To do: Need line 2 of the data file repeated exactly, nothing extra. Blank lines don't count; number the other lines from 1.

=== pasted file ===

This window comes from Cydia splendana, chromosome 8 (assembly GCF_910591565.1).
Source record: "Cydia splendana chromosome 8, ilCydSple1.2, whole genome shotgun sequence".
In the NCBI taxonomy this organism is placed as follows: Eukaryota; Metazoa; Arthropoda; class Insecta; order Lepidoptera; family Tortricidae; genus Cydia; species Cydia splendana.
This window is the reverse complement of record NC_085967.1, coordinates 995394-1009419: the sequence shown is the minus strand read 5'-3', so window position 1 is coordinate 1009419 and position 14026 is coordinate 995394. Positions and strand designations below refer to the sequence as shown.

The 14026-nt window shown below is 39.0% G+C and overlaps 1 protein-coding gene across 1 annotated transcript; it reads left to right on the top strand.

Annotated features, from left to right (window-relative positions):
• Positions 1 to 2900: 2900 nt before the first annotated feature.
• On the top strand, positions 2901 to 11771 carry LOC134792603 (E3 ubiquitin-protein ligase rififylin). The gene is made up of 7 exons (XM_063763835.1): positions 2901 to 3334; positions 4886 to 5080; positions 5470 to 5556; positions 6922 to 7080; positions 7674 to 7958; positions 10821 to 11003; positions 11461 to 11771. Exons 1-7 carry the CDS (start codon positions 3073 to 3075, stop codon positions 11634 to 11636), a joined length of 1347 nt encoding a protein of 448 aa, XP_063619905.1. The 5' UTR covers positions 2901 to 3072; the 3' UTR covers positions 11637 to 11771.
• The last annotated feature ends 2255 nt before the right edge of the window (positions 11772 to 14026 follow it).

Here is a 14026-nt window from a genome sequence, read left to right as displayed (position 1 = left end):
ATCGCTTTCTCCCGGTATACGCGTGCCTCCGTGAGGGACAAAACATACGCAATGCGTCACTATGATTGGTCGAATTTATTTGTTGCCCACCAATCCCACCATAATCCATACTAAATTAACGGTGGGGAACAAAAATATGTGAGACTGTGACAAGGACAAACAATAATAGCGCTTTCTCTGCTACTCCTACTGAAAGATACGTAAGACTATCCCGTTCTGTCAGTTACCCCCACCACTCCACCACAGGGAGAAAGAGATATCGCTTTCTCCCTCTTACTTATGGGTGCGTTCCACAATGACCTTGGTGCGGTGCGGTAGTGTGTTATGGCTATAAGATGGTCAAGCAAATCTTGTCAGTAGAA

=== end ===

Source record: "Cydia splendana chromosome 8, ilCydSple1.2, whole genome shotgun sequence".